St James‘s Basilica in Levoča
3-dimensional model of an interactive tactile exhibition Invisible Architecture
Author: a student of Slovak Technical University in Bratislava
The year of production: 2002
Technique: milling, glue
St James’s Basilica in Levoča belongs to the most important sacral buildings in Slovakia. Since 1965 the three nave church with a sturdy sanctuary and Gothic cloisters has been listed as a national heritage.
Original Gothic church was built in the last quarter of the 14th century on the place of a previous church. In 1392 St George’s chapel was added to the north side over which a library, one of the first Levoča’s Renaissance constructions, was built in 1520-1540 as well as north and south entrances were added. Both entrances have beautiful rich portals with an amount of plastic ornaments. The west side entrance was placed under a spire and it was walled up during the reign of Vladislav Jagellonsky when pews for the municipal council were added to the west side.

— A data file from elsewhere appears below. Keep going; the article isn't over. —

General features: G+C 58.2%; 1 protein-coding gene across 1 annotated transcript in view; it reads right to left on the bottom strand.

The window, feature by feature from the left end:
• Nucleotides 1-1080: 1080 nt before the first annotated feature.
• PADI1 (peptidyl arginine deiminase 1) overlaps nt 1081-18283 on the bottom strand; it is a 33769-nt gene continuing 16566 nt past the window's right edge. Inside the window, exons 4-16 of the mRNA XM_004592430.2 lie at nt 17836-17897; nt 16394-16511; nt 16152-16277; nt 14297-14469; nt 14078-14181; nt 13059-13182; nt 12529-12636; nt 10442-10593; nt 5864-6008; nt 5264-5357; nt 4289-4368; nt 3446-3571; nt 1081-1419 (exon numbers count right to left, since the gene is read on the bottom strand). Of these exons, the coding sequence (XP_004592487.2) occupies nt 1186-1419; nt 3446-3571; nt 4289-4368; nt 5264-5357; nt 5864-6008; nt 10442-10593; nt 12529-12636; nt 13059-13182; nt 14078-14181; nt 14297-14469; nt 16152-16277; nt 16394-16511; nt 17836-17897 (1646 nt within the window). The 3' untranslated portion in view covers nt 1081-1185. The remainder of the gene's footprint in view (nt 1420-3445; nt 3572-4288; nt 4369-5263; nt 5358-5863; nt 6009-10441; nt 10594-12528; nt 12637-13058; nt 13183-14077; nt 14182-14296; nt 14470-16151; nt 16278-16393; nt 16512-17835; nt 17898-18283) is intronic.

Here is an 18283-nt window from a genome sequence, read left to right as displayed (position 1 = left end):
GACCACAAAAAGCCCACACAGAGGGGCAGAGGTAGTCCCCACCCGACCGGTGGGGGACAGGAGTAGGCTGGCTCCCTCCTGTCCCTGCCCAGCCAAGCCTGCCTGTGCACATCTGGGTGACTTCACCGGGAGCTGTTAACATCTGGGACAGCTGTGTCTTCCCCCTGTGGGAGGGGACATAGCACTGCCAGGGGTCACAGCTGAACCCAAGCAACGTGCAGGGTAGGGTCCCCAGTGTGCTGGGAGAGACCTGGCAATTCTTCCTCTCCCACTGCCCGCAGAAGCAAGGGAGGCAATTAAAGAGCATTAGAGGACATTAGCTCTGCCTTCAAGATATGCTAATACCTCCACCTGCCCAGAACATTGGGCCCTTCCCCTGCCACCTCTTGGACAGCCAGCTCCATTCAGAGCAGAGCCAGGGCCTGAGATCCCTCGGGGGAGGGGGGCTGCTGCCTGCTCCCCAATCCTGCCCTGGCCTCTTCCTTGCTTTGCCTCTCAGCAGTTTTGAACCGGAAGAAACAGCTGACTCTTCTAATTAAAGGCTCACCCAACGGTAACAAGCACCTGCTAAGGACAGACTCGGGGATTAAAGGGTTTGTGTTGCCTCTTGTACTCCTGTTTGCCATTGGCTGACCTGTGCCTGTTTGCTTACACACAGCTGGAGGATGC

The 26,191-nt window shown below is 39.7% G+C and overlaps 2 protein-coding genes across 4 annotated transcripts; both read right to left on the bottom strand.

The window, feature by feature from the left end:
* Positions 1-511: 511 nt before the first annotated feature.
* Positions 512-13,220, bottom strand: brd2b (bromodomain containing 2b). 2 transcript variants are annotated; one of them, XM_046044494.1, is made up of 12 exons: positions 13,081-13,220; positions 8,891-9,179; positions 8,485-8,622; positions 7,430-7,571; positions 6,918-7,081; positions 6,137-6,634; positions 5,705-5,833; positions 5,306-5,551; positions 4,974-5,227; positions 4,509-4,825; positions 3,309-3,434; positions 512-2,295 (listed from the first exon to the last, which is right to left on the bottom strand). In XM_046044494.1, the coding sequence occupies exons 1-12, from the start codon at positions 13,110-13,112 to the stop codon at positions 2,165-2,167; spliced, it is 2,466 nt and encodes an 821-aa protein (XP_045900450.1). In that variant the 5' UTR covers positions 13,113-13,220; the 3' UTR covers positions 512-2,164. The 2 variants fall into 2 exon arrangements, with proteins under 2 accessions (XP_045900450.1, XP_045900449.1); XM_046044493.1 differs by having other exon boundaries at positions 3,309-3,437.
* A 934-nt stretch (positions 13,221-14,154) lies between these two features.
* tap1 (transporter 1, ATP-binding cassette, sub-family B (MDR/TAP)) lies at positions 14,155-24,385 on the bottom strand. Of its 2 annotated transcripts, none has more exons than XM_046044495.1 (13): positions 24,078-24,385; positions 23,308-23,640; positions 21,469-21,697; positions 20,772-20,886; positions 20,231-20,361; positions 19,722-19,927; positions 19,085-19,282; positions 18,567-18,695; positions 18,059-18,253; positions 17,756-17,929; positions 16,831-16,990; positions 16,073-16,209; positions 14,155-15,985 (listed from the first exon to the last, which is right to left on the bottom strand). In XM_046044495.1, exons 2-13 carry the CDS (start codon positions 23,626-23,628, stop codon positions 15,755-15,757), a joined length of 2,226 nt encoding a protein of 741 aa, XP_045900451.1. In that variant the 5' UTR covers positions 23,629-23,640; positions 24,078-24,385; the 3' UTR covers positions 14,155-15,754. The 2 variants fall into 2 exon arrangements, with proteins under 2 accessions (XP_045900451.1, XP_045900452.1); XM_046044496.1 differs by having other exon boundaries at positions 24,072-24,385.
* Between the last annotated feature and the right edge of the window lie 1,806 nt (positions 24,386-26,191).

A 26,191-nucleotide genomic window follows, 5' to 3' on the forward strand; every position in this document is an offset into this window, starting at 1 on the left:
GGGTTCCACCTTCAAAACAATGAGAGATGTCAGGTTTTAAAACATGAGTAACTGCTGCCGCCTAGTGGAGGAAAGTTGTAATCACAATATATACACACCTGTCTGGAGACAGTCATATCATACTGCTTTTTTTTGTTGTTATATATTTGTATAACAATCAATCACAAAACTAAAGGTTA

A tall spire of the church from the first half of the 19th century is the most remarkable element of the town landscape. Exceptionally precious interior of the church is a unique museum of medieval sacral art.
The late Gothic altar of St James made of limetree wood which height is 18,62 m is the tallest of this kind in the world. It was made in Master Paul’s of Levoča workshop in 1507 till 1517. Authorship of mural paintings is ascribed to painter Hans.
There are other 13 side altars in the church: eight of them are late Gothic, two are Renaissance and three are Baroque. Collection of Gothic liturgical objects and also Baroque monstrances from the second half of the 18th century made by Levoča’s goldsmith Ján Szilassy are precious.